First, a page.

As Head of State, the Felis Supremis received dignitaries; presided over state ceremonies such as the opening of the Grand Cat Parlour (GCP) and the swearing in of the Cabinet; and held weekly audiences with the Head of Government, known as Chief Servant of the Cats. The administrative functions of the Felis Supremis were shouldered by a small bureaucracy run by the Sacred Cult and funded by the central government.
Felis Supremis resided in the luxurious setting of the GCP, where she was attended by a large team of servants working day and night to maintain her in the comfort necessary to ease the burden of her responsibilities.
Grand Cat Parlour
The GCP was first and foremost a consecrated Cat Temple affiliated to the Sacred Cult. Alike other Cat Temples, it featured numerous feline residents; a Priesthood and team of Servers devoted to their welfare; a range of facilities dedicate to feline comfort and needs; opportunities for visitors to mingle amongst the Feline Divinity; and extensive surrounding grounds for the use of cats as well as various outdoor monuments and shrines for the facilitation of cat veneration. In addition to this, a minor part of the GCP's space and activity involved hosting Barmenistan's elected legislature, which sat regularly in a disused food preparation area.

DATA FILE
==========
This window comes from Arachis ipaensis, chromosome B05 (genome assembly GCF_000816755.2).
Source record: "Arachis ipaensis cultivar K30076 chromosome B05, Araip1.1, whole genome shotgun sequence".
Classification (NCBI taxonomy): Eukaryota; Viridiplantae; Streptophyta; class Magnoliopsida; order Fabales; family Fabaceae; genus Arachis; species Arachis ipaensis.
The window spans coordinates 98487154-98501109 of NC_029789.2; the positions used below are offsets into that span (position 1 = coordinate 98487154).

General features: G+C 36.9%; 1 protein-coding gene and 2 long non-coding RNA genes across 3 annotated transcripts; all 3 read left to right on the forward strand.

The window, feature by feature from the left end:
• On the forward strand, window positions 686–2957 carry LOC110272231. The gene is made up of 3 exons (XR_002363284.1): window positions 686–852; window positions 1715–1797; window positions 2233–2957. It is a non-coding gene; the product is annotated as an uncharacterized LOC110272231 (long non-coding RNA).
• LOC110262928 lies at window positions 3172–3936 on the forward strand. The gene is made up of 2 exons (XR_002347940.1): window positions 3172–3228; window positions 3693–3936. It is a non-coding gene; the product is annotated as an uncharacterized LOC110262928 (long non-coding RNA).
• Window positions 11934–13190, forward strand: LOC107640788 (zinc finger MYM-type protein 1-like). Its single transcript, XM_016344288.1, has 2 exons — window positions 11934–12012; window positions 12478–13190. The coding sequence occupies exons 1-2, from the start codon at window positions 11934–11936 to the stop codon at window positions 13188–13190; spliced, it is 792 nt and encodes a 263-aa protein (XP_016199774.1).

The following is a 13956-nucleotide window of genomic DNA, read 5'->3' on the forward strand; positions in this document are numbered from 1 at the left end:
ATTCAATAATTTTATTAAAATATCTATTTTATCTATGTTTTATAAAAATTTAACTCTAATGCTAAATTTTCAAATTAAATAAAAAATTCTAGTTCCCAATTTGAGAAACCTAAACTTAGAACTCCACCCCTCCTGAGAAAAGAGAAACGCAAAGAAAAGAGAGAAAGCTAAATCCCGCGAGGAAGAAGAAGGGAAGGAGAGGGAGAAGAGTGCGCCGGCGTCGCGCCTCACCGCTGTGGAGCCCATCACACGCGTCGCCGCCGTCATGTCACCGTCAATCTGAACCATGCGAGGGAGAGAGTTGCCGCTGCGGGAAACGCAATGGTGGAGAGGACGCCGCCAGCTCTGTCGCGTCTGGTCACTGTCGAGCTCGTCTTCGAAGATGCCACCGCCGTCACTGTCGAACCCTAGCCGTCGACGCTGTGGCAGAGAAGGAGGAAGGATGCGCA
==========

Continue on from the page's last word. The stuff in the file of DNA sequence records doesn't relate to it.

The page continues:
Barmenian voters were expected to carefully meditate upon the guidance of the Feline Divinity before casting their votes, remembering that what mattered was the General Feline Will rather than insignificant selfish personal interests. Similarly, elected legislators were expected to reflect that the Feline Divinity put them where they were, and that their duty was to serve cats rather than becoming distracted by pointless squabbling. The chamber in which the legislature sat was open to the comings and goings of roaming cats, since within a Cat Temple it was sacrilegious to close a door on a cat. This was designed to afford legislators an enhanced opportunity to earnestly discern the General Feline Will. For example, it was not uncommon for debates in the chamber to be swung one way or the other by a cat showing favour or disfavour to a particular legislator at a critical moment.